Garvey Schubert Barer Legal Update, March 28, 2014.
The National Labor Relations Board (“NLRB”) ruled Wednesday that Northwestern University football players who receive scholarships from the University are employees of the University and are eligible to unionize.
The NLRB cited several reasons for its decision, including that the University benefits from the players’ services through the compensation it receives for those services in the form of advertising, sponsorships, media buys, ticket sales, etc. Additionally, it found that the University controls how and when the players perform their services and that these football players receive compensation for their services in the form of scholarships. The NLRB determined that football players receiving scholarships from the University are not “primarily students” and that their activities are rather economic ones that benefit the school. Northwestern University argued that the football players’ relationship with the University is similar to that between the school and its graduate assistants, citing the NLRB’s 2004 ruling in Brown University (342 NLRB 483), in which the NLRB found that graduate assistants could not unionize, as their activities were primarily educational in nature. The NLRB rejected this argument, finding the roles of graduate assistants and those of football players receiving scholarships to be different. The ruling currently only applies to Northwestern University.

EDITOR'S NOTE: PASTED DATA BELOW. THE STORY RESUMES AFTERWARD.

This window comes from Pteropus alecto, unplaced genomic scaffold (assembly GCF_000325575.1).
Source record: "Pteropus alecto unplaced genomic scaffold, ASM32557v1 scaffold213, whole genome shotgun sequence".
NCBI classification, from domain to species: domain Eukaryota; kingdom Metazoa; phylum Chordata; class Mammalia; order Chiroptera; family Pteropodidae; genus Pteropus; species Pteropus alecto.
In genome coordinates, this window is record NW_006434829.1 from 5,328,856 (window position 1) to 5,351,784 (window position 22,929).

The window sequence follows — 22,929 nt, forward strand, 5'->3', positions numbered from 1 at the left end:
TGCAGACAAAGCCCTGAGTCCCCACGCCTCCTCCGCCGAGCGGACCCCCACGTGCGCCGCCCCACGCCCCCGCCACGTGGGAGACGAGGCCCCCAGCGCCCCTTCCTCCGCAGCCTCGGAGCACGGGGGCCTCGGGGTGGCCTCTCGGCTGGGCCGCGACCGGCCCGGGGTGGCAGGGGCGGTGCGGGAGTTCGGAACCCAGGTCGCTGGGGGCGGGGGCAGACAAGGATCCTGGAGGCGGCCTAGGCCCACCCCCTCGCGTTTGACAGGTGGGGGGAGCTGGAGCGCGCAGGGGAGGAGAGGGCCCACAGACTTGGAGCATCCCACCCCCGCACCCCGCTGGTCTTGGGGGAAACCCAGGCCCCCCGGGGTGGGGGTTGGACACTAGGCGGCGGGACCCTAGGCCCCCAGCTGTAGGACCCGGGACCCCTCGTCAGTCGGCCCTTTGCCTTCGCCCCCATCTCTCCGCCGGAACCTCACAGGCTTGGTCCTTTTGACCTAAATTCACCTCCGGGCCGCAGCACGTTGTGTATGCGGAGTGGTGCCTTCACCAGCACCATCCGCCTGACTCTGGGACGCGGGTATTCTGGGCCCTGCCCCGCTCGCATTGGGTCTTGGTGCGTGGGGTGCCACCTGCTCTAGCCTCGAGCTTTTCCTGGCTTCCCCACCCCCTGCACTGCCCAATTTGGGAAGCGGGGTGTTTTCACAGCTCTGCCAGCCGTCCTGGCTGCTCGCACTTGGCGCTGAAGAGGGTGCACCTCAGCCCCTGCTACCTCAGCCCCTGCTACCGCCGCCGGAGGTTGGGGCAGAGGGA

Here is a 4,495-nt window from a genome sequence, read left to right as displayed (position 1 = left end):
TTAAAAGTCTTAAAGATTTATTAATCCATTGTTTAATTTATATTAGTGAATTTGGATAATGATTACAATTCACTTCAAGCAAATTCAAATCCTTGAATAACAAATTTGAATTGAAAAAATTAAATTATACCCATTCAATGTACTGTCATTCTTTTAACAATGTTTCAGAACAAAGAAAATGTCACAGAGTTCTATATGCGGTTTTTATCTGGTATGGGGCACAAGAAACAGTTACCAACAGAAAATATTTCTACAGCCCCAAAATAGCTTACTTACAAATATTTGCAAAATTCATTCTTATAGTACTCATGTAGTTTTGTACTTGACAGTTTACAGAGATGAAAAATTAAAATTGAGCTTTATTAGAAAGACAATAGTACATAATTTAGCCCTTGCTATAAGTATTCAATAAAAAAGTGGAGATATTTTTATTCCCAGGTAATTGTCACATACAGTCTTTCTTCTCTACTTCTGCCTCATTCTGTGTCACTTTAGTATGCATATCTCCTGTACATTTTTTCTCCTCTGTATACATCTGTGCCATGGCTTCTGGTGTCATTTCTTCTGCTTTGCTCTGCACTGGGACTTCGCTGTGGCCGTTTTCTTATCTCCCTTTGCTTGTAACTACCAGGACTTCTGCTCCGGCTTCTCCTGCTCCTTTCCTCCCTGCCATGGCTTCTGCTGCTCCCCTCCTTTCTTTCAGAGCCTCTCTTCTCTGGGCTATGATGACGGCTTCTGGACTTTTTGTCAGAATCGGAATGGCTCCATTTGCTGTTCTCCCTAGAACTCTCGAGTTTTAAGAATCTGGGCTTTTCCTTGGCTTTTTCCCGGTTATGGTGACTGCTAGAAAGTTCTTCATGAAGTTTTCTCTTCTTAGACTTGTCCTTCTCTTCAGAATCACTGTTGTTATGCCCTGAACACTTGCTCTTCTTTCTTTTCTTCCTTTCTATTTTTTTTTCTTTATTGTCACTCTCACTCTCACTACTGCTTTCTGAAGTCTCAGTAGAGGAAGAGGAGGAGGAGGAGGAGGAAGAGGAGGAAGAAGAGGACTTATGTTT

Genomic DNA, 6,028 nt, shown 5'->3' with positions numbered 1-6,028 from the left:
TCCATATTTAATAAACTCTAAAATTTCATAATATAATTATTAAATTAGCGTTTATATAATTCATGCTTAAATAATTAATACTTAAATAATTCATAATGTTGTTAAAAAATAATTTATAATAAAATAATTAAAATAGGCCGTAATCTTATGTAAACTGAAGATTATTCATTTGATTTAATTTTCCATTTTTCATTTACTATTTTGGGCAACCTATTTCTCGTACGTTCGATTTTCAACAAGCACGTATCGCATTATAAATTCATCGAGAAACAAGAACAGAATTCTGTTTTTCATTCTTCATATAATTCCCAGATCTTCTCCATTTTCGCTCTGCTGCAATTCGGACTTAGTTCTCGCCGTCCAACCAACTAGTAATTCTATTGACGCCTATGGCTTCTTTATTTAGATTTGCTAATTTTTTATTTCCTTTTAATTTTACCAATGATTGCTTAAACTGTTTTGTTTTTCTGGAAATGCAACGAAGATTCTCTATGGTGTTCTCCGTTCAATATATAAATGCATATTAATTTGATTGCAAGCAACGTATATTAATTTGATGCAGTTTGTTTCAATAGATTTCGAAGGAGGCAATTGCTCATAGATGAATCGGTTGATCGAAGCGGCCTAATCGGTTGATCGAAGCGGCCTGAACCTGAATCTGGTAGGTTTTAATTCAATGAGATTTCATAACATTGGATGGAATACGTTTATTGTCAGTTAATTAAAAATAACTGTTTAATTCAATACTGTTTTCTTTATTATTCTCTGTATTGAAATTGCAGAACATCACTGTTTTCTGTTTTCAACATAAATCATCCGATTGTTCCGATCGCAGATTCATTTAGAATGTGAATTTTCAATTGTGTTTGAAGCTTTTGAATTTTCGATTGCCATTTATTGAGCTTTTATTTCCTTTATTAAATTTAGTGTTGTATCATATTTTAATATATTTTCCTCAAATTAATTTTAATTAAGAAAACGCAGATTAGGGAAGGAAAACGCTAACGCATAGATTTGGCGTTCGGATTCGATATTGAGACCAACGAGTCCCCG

While the University plans to appeal the decision, the current ruling could have a significant impact on the way student athletes, particularly those receiving scholarships at private institutions (public colleges and universities are not subject to federal labor laws), are classified and even compensated. Current NCAA amateurism regulations prohibit universities from offering student athletes additional compensation for participating in athletics. However, in recent years, the NCAA has been scrutinized for creating a system that generates millions of dollars for universities that are not shared with the athletes that generate them. The ability for student athletes to unionize and potentially engage in collective bargaining with a university for employee benefits, including compensation, could force private universities to change their practices and the NCAA to change its rules and regulations. The NLRB ruling places the conversation regarding the compensation of student athletes squarely in the center of the student athlete vs. employee debate, particularly with the NCAA preparing to take on an antitrust class action suit filed on behalf of the NCAA's Division I football and men's basketball players in connection with the use of their likenesses in video games and broadcasts without compensation (O’Bannon vs. NCAA). The NLRB decision could leave the door open for student athletes to have a stronger voice with respect to use of their likenesses and support the argument for potential compensation for such use.
The issue of whether, and how, student athletes should be compensated for their services and for use of their names and likenesses is very much a hot topic in collegiate athletics that could change the playing field for student athletes by forcing private institutions, and possibly the NCAA, to redefine the role of the student athlete on campus by way of their policies - and their purse strings.